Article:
* Basic background information critical to understanding the specifics of your health.

        * A breakout of specific ailments men face, with an emphasis on those faced by 50s men.

        * Treatment and prevention options for every ailment mentioned.

        * Real life stories about men who have faced particular medical situations.

        * Descriptions of pertinent drugs, their benefits, and side effects.

        * A summary of the good news within the chapter.

Facing Your Fifties then details in three chapters the all-important issues of:

                           1. Sex, energy, and male menopause.

                           2. Mental state and changing patterns.
                           3. Cancer.

Ending on a positive note, Facing Your Fifties has an extensive chapter on what you can do to improve your health. This last chapter fully explains exercise and diet, outlining positive choices that make a difference, as well as how to stop smoking.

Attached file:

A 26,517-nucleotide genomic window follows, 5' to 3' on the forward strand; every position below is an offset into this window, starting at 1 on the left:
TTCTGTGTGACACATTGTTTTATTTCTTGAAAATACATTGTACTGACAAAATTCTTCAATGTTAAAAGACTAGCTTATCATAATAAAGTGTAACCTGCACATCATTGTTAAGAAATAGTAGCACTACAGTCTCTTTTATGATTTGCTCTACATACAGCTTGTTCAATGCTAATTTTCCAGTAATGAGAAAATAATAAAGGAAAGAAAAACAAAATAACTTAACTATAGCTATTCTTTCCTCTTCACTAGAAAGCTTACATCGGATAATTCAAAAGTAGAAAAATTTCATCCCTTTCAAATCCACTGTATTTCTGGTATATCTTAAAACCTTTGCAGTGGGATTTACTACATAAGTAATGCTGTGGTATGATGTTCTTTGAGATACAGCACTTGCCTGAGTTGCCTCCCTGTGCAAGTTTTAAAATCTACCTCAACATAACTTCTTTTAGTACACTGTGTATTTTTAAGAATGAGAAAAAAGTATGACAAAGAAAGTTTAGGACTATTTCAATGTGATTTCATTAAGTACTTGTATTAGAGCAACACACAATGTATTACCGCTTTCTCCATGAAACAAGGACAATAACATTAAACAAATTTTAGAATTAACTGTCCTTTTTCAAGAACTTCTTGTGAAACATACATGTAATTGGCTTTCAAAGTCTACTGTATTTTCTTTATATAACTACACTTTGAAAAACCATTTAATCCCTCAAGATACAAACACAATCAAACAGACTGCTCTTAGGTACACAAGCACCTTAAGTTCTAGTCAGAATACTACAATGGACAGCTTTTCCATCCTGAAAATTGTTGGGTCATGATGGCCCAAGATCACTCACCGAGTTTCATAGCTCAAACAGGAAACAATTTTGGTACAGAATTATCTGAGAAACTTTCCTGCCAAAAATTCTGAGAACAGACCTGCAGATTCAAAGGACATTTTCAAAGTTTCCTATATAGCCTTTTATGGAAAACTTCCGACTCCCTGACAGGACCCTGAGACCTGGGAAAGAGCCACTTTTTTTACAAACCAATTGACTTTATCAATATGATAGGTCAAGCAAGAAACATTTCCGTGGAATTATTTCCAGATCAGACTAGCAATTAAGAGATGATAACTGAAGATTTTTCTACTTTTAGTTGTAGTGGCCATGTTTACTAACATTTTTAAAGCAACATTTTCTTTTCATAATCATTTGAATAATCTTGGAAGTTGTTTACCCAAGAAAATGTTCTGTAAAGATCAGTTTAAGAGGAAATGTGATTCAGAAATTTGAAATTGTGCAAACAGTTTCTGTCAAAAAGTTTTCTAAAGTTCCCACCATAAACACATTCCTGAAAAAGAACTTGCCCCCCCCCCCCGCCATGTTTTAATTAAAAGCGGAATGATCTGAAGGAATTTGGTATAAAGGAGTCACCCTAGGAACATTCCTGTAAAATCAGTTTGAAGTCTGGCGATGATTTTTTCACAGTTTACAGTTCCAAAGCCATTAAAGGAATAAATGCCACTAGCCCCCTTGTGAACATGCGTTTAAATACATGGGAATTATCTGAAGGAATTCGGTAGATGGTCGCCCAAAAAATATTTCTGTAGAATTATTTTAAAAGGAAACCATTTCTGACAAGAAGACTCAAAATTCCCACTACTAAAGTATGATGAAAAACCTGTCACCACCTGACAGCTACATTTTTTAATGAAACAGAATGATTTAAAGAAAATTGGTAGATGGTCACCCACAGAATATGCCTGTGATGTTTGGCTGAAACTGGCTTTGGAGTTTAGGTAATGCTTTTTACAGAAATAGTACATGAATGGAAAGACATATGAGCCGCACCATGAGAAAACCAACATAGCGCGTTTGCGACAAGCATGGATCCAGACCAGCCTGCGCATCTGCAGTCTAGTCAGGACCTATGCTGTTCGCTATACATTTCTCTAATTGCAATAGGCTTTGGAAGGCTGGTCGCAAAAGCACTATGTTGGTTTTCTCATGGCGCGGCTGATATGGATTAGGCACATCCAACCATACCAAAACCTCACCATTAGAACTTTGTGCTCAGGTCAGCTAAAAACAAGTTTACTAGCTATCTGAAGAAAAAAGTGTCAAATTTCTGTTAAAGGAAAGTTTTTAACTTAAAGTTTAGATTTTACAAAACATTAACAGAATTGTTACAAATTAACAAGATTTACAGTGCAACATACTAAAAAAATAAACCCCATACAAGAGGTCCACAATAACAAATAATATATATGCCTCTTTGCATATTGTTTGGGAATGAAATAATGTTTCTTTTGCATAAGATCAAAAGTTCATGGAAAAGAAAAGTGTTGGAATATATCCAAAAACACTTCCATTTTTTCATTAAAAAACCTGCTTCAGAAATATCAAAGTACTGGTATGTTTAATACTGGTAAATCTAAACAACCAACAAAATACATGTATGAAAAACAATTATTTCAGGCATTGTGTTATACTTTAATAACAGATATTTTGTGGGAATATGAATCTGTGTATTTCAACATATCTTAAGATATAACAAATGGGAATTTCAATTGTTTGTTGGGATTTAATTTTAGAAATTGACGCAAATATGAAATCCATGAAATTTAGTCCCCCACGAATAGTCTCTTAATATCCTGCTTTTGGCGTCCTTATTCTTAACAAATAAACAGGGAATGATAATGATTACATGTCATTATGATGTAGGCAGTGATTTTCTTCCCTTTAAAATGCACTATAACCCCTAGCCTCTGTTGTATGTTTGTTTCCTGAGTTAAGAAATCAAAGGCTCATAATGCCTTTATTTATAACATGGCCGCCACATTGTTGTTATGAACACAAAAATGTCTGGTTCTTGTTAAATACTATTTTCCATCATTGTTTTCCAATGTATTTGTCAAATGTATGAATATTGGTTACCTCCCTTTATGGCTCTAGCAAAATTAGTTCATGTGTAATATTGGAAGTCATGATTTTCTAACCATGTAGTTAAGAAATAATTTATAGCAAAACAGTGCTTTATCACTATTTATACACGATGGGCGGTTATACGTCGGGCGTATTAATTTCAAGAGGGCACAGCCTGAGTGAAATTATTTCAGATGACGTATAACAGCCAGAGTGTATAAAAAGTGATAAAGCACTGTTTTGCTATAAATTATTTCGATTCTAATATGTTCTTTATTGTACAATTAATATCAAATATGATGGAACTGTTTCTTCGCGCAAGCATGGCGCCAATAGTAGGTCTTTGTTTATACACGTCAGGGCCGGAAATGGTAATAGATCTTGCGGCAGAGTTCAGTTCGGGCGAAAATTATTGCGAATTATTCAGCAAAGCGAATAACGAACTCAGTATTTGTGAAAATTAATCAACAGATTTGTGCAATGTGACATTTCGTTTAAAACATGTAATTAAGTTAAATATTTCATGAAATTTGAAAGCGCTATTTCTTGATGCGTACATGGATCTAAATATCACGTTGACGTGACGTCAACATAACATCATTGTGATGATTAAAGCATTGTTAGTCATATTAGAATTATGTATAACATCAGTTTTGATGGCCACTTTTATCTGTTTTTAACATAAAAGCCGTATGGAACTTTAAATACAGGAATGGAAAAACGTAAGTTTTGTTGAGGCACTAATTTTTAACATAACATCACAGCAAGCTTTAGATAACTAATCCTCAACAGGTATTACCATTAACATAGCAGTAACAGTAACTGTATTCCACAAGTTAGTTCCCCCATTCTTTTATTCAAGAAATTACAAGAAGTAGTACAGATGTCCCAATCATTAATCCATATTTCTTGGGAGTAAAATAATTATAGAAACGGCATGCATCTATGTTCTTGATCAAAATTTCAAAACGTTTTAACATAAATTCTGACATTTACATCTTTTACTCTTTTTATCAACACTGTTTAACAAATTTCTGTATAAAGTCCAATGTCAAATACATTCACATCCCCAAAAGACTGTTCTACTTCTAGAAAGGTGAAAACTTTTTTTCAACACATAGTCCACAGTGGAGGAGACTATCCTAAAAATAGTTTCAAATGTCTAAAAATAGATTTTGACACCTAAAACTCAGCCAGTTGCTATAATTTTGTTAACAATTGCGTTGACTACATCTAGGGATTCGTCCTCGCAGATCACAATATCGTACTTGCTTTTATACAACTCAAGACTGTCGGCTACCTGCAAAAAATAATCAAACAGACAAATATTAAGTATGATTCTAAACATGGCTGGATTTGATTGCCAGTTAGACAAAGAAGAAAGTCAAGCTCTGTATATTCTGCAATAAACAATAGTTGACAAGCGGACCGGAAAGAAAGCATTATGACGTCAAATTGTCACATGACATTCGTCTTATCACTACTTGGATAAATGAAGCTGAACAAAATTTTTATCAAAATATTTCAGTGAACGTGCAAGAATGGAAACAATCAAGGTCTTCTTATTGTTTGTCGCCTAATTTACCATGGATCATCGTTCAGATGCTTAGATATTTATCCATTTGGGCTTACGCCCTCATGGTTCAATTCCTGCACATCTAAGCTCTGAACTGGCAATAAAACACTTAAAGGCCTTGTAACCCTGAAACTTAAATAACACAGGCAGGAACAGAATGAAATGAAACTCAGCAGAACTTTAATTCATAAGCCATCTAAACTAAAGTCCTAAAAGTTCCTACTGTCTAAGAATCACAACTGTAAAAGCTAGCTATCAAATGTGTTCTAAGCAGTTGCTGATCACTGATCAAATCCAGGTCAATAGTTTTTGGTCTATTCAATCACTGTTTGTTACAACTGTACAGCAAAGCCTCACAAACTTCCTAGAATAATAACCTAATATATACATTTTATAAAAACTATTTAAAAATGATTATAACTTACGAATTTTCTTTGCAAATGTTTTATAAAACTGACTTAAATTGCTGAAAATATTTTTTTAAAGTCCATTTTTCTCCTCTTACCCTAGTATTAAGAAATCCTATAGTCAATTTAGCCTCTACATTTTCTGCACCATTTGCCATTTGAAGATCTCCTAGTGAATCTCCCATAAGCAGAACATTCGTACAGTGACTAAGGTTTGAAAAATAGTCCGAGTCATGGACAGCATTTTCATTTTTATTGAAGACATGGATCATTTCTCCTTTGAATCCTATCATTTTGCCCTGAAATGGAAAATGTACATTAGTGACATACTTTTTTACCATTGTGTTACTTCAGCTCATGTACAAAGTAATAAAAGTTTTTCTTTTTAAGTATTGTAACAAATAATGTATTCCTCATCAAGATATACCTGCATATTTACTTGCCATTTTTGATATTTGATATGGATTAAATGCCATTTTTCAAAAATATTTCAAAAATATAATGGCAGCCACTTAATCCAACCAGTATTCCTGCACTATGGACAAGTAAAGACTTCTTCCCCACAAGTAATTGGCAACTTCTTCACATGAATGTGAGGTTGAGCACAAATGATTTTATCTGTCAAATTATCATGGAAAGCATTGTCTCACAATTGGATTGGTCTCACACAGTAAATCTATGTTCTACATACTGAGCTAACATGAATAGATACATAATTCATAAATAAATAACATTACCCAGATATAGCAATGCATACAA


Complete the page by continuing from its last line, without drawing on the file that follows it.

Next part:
It should be noted that this book can only go so far in identifying and treating specific ailments. Because each person is different – and there are numerous medical factors that are affected and/or altered by the individuality of patients and ailments – it is critical that treatments mentioned in Facing Your Fifties be presented to your own doctor for review before trying them yourself. Additionally, the burgeoning field of alternative, or complementary, medicine (which could take up an entire book), is only referred to with items that have been scientifically proven.

For those interested in finding medical information in other places, an excellent source for drug information is The Physician’s Desk Reference which is available in two versions, one for physicians (found in any library) and an inexpensive consumer edition published in paperback. As for seeking advice on the Internet, care should be taken to consult only established medical sites.

                                                End of The Introduction Back to the Top

Jeff Miller writer
Jeff Miller travel writer
Jeff Miller fiction
Jeff Miller Men's Health
Jeff Miller magazine consultant
Jeff Miller writer
Jeff Miller writer
Jeff Miller Historical writings